What Is A Cell? | Cell Theory And History of cell

Table of Contents

All organisms are composed of cells. Some are composed of a single cell and are called unicellular organisms while others like us are composed of many cells are called multicellular organisms.

Unicellular organisms are capable of—

  1. Independent existence
  2. Performing the essential functions of life

Anything less than a complete structure of a cell does not ensure independent living. Hence, the cell is the fundamental, structural and functional unit of all living organisms.

The first cell was discovered by Robert Hooke in a thin slice of Cork which was dead tissue. Anton Von Leeuwenhoek first saw and described a living cell.

Robert Brown’s letter later discovered the nucleus. The invention of the microscope and its improvement led to the high-quality electron microscope revealing all the structural details of the cell.

History of cell

In 1837, Matthias Jakob Schleiden viewed and stated that new plant cells are formed from the nuclei of old plant cells. Schwann remembered seeing similar structures that are “nuclei” in the cells of the notochord and instantly realized the importance of connecting the two phenomena that is the presence of nuclei and new cell formation.

The resemblance was confirmed without delay by both observers, and the results soon appeared in Schwann’s famous microscopic investigations on the accordance in the structure and growth of plants and animals, in which he declared that “All living things are composed of cells and cell products“. This became cell theory.

In 1855, pathologist Rudolf Virchow posed the maxim (aphorism) “Omnis cellula-e cellula” which means that every cell arises from pre-existing cells.

Cell theory

In 1838, Matthias Schleiden, a German botanist, examined a large number of plants and observed that all plants are composed of different kinds of cells which form the tissues of the plant.

At about the same time, Theodore Schwann (1839) a British zoologist, studied different types of animal cells and reported that cells had a thin outer layer which is today known as the “plasma membrane“.

He also concluded, based on his studies on plant tissues, that the presence of cell wall is a unique character of plant cells. Schwann proposed the hypothesis that the bodies of animals and plants are composed of cells and products of cells.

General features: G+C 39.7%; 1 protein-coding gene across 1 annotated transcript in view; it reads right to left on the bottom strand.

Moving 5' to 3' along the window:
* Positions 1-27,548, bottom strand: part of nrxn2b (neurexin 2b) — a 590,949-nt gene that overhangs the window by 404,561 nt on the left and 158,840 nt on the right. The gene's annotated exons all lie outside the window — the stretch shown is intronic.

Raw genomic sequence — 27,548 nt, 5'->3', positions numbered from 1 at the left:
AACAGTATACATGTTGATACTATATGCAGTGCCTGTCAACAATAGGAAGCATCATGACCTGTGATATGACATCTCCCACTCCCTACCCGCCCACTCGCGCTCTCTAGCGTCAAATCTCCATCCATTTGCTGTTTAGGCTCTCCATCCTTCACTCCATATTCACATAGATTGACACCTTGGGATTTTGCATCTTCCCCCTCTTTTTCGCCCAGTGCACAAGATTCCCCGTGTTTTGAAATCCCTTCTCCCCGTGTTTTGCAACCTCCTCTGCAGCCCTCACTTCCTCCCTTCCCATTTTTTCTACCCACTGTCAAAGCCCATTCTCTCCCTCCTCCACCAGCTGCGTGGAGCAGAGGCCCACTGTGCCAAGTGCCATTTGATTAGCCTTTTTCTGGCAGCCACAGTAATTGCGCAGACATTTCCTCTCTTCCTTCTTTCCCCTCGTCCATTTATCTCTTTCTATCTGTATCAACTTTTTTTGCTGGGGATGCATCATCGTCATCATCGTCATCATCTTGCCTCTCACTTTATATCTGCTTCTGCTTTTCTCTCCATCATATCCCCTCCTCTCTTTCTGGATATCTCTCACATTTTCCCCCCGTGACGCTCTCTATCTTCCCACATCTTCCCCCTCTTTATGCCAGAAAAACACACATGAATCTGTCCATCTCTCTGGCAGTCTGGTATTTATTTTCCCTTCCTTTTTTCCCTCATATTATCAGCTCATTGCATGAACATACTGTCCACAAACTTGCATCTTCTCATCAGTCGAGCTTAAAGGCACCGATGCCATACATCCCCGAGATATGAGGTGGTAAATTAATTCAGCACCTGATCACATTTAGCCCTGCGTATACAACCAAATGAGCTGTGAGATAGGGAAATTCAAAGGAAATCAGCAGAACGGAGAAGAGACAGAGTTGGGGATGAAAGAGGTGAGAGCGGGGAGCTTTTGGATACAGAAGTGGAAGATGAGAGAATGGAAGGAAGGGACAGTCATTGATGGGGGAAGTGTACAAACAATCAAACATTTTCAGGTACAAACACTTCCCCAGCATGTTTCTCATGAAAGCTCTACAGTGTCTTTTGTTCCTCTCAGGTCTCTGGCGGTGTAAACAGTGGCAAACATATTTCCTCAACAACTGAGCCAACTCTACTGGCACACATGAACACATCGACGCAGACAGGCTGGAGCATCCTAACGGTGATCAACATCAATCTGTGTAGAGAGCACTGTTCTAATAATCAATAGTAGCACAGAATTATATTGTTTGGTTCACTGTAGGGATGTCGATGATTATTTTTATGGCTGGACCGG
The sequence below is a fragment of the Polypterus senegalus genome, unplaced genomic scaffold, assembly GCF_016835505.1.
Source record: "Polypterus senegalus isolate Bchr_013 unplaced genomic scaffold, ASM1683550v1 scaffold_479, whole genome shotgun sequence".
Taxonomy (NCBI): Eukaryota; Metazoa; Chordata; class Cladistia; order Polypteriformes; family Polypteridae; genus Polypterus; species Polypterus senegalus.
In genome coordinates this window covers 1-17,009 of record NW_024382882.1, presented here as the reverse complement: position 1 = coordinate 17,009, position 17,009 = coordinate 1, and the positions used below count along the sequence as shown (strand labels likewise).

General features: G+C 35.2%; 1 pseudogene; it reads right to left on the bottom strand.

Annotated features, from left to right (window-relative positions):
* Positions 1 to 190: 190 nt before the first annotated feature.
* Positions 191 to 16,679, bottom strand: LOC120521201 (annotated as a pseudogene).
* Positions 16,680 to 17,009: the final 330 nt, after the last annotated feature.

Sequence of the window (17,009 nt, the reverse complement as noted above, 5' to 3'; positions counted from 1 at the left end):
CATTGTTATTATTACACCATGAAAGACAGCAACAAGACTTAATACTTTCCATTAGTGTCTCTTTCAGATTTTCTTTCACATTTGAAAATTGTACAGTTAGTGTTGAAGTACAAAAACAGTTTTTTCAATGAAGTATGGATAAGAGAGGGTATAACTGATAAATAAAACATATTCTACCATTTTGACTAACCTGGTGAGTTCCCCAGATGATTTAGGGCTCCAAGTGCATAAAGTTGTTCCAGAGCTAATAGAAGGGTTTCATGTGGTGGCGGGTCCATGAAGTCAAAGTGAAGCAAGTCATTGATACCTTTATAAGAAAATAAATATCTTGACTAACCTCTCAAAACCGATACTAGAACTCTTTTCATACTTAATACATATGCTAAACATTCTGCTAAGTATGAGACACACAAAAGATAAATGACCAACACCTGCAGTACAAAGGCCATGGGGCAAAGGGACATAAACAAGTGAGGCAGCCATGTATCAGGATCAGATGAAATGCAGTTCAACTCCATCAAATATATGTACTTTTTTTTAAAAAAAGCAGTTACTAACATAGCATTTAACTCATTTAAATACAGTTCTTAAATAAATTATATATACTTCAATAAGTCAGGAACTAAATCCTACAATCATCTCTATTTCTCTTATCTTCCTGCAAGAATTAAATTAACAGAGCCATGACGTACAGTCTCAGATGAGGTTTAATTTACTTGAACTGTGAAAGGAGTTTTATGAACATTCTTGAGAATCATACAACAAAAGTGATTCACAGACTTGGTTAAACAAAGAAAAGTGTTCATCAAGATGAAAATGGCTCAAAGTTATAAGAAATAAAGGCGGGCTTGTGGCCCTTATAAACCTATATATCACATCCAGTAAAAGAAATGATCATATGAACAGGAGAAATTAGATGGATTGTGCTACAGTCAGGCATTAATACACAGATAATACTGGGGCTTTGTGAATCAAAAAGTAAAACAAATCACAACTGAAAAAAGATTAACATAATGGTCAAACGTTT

Schleiden and Schwann together formulated the cell theory. This theory, however, did not explain how new cells are formed. Rudolf Virchow (1855) first explained that cells are divided and new cells are formed from pre-existing cells (Omnis cellula-e cellula). He modified the hypothesis of Schleiden and Schwann to give the cell theory a final shape.

Cell theory as understood today is—

  • All living organisms are composed of cells and products of cells.
  • All cells arise from pre-existing cells.
  • Activities of an organism are the outcome of sum total of activities and interaction of its constituent cells.

Overview of cell

  • A typical plant cell, has a distinct cell wall as its outer boundary and just within it is the cell membrane.
  • Cells that have membrane-bound nuclei are called eukaryotic cells whereas cells that lack membrane-bound nuclei are prokaryotic cells.
  • In both prokaryotic and eukaryotic cells, a semi-fluid matrix called cytoplasm which occupies the volume of the cell.
  • The cytoplasm is the main arena (zone) of cellular activities in both plant and animal cells. Various chemical reactions occur in it to keep the cell in the ‘living state’.
  • Besides the nucleus, the eukaryotic cells have other membrane-bound distinct structures called organelles like the endoplasmic reticulum (ER), the Golgi complex, Lysosomes, Mitochondria and Microbodies. The prokaryotic cells lack such membrane-bound organelles.
  • Ribosomes are non-membrane-bound organelles found in all cells – both eukaryotic as well as prokaryotic cell. Within the cell, ribosomes are found not only in the cytoplasm but also within the two organelles that is Chloroplasts (in plants), Mitochondria, on Rough Endoplasmic Reticulum (RER) and Cytoplasm.
  • Animal cells contain another non-membrane bound original called centriole which helps in cell division.

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